My grandfather always said that after three days, houseguests and fish start to smell the same. I guess in the case of Florida and the presidential election, it's three months.
It's been close to three months since Rudy Giuliani declared that his road to the White House marched up the Florida Turnpike. And now Governor Charlie Crist has said, "Hey Rudy, it's been nice having you here. If you could take the sheets off the bed and put them in the laundry hamper on your way out the door, we'd appreciate it."
How else can we read Crist's endorsement of Sen. John McCain to be the Republican nominee yesterday? He's saying to Giuliani that it's time to pack your bags, get on that Fort Lauderdale to JFK flight on JetBlue, and head back to New York and the private sector.
All those cafe con leches and all that key lime pie didn't mean much to Florida's political establishment.
This comes as something of a shock to Team Rudy. Giuliani believed he had brought the best possible gift to his hosts - a promise that he'll set up a National Catastrophic Insurance Fund for the hurricane-prone state, which is Crist's favorite policy hobby horse. By promising to help property-owners recover their losses from big storms, Giuliani was convinced that he'd get Floridians, including Crist, in his pocket.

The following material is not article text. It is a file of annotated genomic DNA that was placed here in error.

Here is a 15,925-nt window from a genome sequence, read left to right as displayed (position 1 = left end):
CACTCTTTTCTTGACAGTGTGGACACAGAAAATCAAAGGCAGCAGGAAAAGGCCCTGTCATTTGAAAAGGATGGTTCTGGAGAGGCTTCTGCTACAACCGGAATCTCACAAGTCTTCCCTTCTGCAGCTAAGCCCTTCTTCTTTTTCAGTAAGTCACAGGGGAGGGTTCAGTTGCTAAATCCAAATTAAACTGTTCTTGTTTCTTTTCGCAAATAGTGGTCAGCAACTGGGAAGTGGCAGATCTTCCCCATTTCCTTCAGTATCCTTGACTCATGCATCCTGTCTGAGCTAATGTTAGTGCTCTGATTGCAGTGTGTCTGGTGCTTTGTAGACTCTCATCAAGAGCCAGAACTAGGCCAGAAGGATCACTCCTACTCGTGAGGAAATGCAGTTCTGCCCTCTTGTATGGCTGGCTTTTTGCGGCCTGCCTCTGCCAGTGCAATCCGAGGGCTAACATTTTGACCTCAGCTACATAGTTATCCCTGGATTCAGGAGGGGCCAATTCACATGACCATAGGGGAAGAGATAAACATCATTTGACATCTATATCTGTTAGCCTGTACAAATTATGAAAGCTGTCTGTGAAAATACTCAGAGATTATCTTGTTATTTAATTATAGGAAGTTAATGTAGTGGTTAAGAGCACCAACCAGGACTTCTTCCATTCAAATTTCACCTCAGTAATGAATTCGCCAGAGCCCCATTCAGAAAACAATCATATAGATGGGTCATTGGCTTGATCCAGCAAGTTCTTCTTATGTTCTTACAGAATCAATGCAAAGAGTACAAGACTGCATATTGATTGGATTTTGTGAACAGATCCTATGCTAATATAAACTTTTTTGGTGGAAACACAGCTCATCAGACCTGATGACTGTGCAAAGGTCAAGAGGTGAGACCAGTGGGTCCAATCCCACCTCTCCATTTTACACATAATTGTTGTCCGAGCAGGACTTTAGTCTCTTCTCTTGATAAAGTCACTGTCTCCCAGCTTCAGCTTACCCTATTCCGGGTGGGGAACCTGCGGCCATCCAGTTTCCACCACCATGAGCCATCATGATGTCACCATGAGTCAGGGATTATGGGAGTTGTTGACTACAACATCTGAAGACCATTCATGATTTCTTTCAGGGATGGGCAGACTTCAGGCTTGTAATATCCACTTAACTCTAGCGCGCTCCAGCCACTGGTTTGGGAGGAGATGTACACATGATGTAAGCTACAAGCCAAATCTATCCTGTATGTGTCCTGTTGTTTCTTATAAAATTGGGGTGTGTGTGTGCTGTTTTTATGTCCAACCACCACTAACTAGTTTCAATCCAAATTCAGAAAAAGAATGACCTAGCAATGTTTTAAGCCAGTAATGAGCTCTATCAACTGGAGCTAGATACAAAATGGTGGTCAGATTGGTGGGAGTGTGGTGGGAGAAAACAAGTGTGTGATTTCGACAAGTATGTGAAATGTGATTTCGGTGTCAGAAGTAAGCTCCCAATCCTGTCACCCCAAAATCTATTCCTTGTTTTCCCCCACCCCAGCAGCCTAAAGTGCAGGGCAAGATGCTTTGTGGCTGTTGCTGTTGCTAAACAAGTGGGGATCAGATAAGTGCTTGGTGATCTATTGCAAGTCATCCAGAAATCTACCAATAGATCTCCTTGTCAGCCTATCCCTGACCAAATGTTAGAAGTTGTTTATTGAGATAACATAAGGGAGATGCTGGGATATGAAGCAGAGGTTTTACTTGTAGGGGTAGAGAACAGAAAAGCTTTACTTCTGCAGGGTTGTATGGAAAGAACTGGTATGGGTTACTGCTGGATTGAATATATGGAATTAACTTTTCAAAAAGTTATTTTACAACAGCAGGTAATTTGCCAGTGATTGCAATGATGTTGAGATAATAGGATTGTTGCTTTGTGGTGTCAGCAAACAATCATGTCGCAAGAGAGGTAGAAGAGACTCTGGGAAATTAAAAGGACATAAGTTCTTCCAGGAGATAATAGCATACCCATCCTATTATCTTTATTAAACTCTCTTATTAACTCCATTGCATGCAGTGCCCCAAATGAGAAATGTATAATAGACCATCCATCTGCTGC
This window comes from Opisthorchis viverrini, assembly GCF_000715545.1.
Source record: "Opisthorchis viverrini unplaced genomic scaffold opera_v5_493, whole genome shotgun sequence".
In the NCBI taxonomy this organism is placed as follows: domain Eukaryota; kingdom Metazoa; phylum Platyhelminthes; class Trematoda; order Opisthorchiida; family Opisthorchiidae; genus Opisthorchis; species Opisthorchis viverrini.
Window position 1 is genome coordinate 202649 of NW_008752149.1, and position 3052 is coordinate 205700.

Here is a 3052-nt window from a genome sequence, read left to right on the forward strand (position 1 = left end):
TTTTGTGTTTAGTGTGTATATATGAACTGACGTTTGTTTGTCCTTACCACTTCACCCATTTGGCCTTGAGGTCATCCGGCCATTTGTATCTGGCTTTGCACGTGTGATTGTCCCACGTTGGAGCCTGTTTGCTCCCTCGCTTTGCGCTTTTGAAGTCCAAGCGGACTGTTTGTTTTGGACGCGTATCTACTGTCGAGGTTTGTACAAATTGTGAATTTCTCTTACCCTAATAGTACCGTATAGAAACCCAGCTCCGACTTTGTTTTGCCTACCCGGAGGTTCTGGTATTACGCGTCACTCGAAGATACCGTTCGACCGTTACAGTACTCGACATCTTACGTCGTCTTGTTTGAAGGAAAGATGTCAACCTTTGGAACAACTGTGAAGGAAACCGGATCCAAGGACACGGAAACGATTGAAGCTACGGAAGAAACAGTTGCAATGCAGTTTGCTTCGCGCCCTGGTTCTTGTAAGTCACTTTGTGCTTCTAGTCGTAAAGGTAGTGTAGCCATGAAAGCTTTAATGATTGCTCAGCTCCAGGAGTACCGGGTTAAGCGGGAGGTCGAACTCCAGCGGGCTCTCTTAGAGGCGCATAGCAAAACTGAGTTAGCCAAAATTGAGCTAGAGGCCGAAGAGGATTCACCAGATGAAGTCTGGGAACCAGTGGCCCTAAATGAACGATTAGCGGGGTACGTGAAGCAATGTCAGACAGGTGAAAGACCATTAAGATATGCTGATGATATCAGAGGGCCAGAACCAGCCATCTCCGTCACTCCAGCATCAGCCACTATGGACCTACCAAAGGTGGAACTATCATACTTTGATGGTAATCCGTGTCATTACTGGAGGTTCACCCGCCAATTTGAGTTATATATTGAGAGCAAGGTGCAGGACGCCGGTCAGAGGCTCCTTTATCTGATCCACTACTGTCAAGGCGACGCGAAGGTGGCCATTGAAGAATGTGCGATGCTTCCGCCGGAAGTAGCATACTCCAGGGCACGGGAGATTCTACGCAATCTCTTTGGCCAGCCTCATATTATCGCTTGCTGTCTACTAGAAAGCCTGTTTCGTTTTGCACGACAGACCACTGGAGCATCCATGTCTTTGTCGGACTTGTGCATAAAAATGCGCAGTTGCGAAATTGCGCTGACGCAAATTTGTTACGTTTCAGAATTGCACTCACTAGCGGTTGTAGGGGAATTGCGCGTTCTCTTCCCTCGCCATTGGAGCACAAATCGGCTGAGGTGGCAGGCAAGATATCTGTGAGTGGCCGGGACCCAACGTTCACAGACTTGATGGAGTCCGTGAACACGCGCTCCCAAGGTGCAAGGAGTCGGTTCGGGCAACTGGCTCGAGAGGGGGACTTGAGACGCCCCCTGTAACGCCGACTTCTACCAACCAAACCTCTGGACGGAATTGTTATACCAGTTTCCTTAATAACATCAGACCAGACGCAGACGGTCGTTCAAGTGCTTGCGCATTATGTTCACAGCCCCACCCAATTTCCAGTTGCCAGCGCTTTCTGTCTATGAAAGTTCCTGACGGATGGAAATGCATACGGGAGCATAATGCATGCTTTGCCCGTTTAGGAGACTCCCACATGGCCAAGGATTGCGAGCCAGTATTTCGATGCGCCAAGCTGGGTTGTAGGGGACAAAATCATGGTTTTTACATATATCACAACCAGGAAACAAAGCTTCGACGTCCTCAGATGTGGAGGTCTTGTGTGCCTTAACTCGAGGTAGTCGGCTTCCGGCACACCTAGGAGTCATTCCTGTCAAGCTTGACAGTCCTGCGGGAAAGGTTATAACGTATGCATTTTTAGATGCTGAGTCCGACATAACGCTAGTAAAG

After all, according to Giuliani, McCain says that he's opposed to a national catastrophe fund. How could Crist, or Floridians, support a candidate who opposes one of their top national policy priorities?
Instead, it's apparently been more like Hurricane Rudy moving up the length of the peninsula. Most Floridians have simply been ducking for cover, waiting for the storm to pass, and hoping the Spanish tiles will still be up on their rooftops when it's over.
The calculation here seems to be one of viability. According to Fox News, Crist had promised Giuliani an endorsement until New Hampshire, where the New Yorker finished so poorly in the polls. And so it appears that Rudy's last one out of the gate, first one across the finish line strategy caused Crist and other Republican Party leaders to question his real chances of picking up across the country.
But what's most significant about this endorsement is what it means for McCain. As a former official in the Jeb Bush administration, Crist is closer to the Bush dynasty than many of McCain's supporters. Crist's thumbs up will allow the Arizona senator to put on the mantle of true conservative and party leader with the backing of his party's power structure. And if Crist can help McCain appear closer to the Bush family and their core Republican supporters, it will allow him to once and for all overcome the argument that he only gets the votes of independents and moderate Republicans. That's what he must do if he's going to build the coalition he needs to credibly claim he can defeat the Democrats in November.
Cross-posted from The Right's Field.
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